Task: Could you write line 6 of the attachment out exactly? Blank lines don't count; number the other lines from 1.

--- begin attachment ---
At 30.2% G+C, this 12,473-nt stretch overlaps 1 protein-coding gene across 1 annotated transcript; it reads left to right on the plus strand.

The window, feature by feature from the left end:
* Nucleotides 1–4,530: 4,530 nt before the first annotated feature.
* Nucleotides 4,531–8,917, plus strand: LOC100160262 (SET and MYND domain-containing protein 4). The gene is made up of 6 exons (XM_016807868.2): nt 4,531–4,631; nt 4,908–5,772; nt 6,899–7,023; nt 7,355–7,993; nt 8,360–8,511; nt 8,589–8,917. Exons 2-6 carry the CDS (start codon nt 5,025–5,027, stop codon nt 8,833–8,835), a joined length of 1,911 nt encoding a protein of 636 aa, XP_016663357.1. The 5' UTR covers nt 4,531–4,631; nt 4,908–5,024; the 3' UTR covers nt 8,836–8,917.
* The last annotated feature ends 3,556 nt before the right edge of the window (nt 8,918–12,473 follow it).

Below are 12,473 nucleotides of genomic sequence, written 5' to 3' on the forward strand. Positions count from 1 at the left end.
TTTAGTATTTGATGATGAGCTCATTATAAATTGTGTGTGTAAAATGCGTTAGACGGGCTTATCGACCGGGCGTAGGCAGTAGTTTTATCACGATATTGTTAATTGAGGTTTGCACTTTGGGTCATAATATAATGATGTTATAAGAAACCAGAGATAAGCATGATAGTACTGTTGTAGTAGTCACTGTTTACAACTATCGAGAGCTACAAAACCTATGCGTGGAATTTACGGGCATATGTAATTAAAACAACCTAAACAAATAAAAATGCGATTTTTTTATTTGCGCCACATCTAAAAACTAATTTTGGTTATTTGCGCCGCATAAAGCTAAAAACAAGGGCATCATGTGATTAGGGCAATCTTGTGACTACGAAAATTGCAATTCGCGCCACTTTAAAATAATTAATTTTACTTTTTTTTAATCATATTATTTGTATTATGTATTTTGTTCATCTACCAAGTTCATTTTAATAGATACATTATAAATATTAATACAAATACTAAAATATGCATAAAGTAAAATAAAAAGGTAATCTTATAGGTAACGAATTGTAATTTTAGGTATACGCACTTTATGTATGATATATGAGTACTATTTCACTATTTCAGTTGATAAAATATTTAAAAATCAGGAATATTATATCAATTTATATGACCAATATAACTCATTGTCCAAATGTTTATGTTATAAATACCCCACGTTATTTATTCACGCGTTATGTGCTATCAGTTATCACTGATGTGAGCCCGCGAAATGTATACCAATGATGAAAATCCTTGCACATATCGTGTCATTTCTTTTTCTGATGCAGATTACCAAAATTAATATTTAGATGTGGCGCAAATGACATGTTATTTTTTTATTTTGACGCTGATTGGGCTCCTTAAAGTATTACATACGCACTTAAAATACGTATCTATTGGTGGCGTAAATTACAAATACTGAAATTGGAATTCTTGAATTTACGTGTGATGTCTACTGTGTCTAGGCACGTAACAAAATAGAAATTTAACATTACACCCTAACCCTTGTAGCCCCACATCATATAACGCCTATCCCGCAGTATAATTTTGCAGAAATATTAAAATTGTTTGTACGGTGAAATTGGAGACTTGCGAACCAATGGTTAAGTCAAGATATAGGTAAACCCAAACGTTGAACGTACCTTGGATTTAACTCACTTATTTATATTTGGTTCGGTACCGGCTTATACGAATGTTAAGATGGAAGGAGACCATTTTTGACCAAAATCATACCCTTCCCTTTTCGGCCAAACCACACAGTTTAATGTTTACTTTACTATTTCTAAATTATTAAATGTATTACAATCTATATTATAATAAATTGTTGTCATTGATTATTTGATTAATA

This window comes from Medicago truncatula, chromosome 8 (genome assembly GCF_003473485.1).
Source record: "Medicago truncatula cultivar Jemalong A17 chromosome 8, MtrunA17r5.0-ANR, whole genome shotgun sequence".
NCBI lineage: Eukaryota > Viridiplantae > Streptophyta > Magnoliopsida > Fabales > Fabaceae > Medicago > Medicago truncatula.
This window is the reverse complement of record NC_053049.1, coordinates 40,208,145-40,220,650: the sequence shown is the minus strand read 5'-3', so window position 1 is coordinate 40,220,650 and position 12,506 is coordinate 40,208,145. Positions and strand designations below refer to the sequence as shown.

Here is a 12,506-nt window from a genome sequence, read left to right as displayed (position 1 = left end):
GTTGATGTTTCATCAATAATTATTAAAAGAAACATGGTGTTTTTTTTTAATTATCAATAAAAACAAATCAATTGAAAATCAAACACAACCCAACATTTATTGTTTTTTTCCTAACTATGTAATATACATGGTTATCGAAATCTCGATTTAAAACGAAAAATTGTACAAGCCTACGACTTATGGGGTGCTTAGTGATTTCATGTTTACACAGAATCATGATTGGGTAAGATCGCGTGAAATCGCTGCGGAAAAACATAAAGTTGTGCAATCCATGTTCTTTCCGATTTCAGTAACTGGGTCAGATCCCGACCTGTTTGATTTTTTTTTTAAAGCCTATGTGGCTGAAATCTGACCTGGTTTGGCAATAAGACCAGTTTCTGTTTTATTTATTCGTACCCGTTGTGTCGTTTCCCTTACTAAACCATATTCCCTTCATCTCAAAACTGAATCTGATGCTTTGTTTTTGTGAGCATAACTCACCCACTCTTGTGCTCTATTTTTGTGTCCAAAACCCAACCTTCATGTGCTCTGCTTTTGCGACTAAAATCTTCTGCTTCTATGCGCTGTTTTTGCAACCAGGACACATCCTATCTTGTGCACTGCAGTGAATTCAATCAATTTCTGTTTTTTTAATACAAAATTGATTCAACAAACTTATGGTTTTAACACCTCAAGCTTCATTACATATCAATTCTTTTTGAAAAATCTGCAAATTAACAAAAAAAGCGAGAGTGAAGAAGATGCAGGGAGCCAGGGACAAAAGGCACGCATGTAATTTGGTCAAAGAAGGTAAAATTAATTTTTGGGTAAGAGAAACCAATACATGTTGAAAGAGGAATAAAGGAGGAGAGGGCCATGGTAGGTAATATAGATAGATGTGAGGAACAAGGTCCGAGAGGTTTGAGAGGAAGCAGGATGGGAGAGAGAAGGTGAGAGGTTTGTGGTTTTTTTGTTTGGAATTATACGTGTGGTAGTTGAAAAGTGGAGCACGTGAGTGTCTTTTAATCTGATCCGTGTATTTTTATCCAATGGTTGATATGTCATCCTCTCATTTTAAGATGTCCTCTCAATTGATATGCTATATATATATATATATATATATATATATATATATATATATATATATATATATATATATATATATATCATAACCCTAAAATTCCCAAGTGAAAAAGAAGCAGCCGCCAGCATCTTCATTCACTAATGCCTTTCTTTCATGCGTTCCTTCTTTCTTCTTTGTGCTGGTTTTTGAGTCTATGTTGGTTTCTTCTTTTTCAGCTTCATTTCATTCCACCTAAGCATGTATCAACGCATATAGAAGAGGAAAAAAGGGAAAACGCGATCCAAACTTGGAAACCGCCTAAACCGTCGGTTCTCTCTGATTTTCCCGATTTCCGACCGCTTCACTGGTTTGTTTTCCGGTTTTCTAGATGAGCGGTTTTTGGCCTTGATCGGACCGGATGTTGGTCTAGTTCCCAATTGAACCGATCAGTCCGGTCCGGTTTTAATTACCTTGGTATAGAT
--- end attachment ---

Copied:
Below are 12,473 nucleotides of genomic sequence, written 5' to 3' on the forward strand. Positions count from 1 at the left end.